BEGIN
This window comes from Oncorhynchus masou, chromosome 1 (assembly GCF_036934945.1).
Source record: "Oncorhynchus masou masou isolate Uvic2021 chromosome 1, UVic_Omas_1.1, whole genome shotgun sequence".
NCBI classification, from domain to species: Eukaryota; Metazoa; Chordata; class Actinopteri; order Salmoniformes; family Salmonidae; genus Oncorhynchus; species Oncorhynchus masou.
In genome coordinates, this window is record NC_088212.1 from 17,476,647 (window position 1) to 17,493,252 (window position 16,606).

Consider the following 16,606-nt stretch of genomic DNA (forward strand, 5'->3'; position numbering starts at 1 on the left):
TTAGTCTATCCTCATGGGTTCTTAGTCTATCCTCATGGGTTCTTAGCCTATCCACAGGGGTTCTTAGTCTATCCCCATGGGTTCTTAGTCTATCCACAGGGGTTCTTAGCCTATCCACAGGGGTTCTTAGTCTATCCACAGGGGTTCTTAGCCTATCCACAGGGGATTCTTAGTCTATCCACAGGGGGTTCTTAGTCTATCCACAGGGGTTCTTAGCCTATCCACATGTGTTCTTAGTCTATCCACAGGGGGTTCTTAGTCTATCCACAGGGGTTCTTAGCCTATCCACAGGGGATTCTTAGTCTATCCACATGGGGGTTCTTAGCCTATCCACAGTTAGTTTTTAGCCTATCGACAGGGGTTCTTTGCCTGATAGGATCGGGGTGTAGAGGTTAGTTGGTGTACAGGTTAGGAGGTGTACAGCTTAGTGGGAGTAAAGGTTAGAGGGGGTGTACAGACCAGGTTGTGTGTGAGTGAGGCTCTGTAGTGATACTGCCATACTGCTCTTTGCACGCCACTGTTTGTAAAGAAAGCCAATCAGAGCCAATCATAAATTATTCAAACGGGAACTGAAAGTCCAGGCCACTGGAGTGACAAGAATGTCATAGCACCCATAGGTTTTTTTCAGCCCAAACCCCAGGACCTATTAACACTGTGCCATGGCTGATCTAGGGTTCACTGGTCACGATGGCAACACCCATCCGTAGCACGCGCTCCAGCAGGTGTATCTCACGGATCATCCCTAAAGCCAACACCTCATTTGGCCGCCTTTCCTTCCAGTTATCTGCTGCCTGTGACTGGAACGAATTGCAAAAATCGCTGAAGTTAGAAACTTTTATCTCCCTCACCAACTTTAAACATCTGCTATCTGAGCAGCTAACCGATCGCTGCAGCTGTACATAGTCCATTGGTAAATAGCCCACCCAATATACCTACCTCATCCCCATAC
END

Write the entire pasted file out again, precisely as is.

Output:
This window comes from Oncorhynchus masou, chromosome 1 (assembly GCF_036934945.1).
Source record: "Oncorhynchus masou masou isolate Uvic2021 chromosome 1, UVic_Omas_1.1, whole genome shotgun sequence".
NCBI classification, from domain to species: Eukaryota; Metazoa; Chordata; class Actinopteri; order Salmoniformes; family Salmonidae; genus Oncorhynchus; species Oncorhynchus masou.
In genome coordinates, this window is record NC_088212.1 from 17,476,647 (window position 1) to 17,493,252 (window position 16,606).

Consider the following 16,606-nt stretch of genomic DNA (forward strand, 5'->3'; position numbering starts at 1 on the left):
TTAGTCTATCCTCATGGGTTCTTAGTCTATCCTCATGGGTTCTTAGCCTATCCACAGGGGTTCTTAGTCTATCCCCATGGGTTCTTAGTCTATCCACAGGGGTTCTTAGCCTATCCACAGGGGTTCTTAGTCTATCCACAGGGGTTCTTAGCCTATCCACAGGGGATTCTTAGTCTATCCACAGGGGGTTCTTAGTCTATCCACAGGGGTTCTTAGCCTATCCACATGTGTTCTTAGTCTATCCACAGGGGGTTCTTAGTCTATCCACAGGGGTTCTTAGCCTATCCACAGGGGATTCTTAGTCTATCCACATGGGGGTTCTTAGCCTATCCACAGTTAGTTTTTAGCCTATCGACAGGGGTTCTTTGCCTGATAGGATCGGGGTGTAGAGGTTAGTTGGTGTACAGGTTAGGAGGTGTACAGCTTAGTGGGAGTAAAGGTTAGAGGGGGTGTACAGACCAGGTTGTGTGTGAGTGAGGCTCTGTAGTGATACTGCCATACTGCTCTTTGCACGCCACTGTTTGTAAAGAAAGCCAATCAGAGCCAATCATAAATTATTCAAACGGGAACTGAAAGTCCAGGCCACTGGAGTGACAAGAATGTCATAGCACCCATAGGTTTTTTTCAGCCCAAACCCCAGGACCTATTAACACTGTGCCATGGCTGATCTAGGGTTCACTGGTCACGATGGCAACACCCATCCGTAGCACGCGCTCCAGCAGGTGTATCTCACGGATCATCCCTAAAGCCAACACCTCATTTGGCCGCCTTTCCTTCCAGTTATCTGCTGCCTGTGACTGGAACGAATTGCAAAAATCGCTGAAGTTAGAAACTTTTATCTCCCTCACCAACTTTAAACATCTGCTATCTGAGCAGCTAACCGATCGCTGCAGCTGTACATAGTCCATTGGTAAATAGCCCACCCAATATACCTACCTCATCCCCATAC